In order to be confident in databases as a entry level job candidate, I completed the OCA certification. Now I want to know what career paths follow this. Can one go into data-mining, BI, or R&D via this certification?

And I heard DBA is quite boring and risky for experimental people.

closed as off topic by Jack Douglas, RolandoMySQLDBA, Leigh Riffel, Derek Downey, DrColossos Jul 29 '11 at 17:52

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I imagine you can go anywhere you want to go. But real-world experience counts too -- not just what's on the exam, so don't expect a high-level position from the start. You'll probably have to start as low man on the totem pole, so-to-speak.

Having been a DBA, I can tell you several things:

  • It's freakin' hard work
  • When things are going well, life is good. When things are going bad, life is hell.
  • Unless you happen on a place where you're a pure DBA, chances are good you'll have programming opportunities. Relish them -- this is where you can express your creativity.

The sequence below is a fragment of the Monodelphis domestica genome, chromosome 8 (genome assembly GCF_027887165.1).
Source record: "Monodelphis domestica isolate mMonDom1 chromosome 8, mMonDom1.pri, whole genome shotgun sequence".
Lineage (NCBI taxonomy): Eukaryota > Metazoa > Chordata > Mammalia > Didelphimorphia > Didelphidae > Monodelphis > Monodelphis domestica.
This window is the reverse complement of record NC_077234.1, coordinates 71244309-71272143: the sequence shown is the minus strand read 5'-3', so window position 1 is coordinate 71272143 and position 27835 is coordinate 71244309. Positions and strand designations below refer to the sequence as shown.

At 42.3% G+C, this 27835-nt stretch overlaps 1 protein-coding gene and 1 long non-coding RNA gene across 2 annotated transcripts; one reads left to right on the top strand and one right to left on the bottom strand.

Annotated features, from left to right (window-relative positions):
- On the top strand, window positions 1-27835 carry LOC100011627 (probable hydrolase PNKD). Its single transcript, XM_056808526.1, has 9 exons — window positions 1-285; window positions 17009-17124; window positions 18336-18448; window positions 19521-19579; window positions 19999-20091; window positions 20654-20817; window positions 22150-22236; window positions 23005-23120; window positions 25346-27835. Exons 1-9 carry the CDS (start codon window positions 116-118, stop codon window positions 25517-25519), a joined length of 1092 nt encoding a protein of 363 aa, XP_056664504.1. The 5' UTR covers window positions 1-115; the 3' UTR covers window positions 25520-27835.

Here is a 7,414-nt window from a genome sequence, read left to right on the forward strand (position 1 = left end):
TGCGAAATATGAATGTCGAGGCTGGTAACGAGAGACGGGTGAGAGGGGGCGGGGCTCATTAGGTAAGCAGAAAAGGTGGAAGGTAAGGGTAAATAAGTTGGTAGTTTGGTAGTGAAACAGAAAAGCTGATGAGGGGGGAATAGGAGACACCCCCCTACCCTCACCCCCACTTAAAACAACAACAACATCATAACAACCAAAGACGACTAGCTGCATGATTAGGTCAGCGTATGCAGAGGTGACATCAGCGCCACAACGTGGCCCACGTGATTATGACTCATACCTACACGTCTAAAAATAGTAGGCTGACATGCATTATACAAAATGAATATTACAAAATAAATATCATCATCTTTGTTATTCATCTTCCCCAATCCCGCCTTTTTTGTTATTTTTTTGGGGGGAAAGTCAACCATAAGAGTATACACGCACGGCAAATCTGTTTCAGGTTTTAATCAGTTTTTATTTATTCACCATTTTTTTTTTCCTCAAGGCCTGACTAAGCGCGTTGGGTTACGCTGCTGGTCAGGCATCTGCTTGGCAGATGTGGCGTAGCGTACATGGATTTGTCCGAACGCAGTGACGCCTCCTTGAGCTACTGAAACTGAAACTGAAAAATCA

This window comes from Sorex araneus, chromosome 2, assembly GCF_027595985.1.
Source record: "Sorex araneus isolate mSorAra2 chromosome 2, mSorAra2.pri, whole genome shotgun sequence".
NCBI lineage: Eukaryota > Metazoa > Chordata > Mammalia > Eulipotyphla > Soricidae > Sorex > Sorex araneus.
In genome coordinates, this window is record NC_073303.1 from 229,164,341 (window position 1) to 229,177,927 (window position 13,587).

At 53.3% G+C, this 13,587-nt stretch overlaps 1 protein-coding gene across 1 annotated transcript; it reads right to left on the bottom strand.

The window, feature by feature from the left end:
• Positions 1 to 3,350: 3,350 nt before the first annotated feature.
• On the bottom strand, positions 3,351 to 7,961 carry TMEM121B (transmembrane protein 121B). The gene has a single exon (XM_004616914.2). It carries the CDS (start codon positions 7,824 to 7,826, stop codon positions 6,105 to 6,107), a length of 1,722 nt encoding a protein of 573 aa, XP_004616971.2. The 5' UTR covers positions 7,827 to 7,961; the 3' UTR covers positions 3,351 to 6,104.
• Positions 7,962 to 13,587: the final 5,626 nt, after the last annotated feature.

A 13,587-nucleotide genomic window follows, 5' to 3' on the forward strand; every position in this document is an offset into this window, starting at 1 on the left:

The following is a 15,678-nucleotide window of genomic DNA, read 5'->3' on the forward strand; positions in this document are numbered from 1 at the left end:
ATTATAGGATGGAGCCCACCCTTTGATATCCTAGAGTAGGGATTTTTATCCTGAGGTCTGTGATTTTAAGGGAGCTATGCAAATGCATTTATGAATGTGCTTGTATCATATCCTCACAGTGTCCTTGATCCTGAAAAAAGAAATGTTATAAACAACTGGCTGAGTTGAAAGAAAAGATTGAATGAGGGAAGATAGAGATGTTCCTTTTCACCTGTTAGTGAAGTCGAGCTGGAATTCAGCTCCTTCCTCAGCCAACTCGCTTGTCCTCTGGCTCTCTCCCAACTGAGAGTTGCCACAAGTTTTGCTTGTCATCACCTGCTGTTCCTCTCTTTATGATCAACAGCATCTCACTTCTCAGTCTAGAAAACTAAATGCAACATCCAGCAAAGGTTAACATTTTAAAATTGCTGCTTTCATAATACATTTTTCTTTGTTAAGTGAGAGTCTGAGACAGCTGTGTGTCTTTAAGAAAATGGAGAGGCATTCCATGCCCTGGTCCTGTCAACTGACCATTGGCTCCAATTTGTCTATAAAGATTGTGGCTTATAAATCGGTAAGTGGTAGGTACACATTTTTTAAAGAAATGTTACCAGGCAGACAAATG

• When things go really bad, experimentation is sometimes the only way out. (Not reckless abandon, mind you, but oft-times it becomes a matter of trying one solution, finding it doesn't do the trick, and then trying something else.)
  • There are boring parts: upgrades, backups, maintenance. But sometimes that's a good thing, because otherwise you'll be so busy that your brain can't wait for the boring times.

Hope it helps and good luck with your career.


Boring...whoever told you that did not love being a DBA :)

Now I am a SQL Server DBA but the market I am in down in Alabama is full of Oracle jobs. It is difficult to get in with no experience. The job openings I am seeing are not folks leaving junior or beginner DBA positions, they are senior level. So you will find job postings that require 5 or 10 years experience. I saw one the other day that wanted 20+ years experience.

Getting into SQL Server positions, I'm not sure if Oracle would be the same, is usually done from within the company. You will see system administrators that do minor support for SQL Server and then decide to get more involved with it, then eventually become the DBA for the company. That is how I got into. I did system admin work for about 7 years and then wanted to be a DBA. Since I had supported SQL Server for about 5 of those years I had enough experience to back it up, along with a few certs I had earned.

The best thing I can tell you is to start volunteering for DBA work, either within your company or around your business community.

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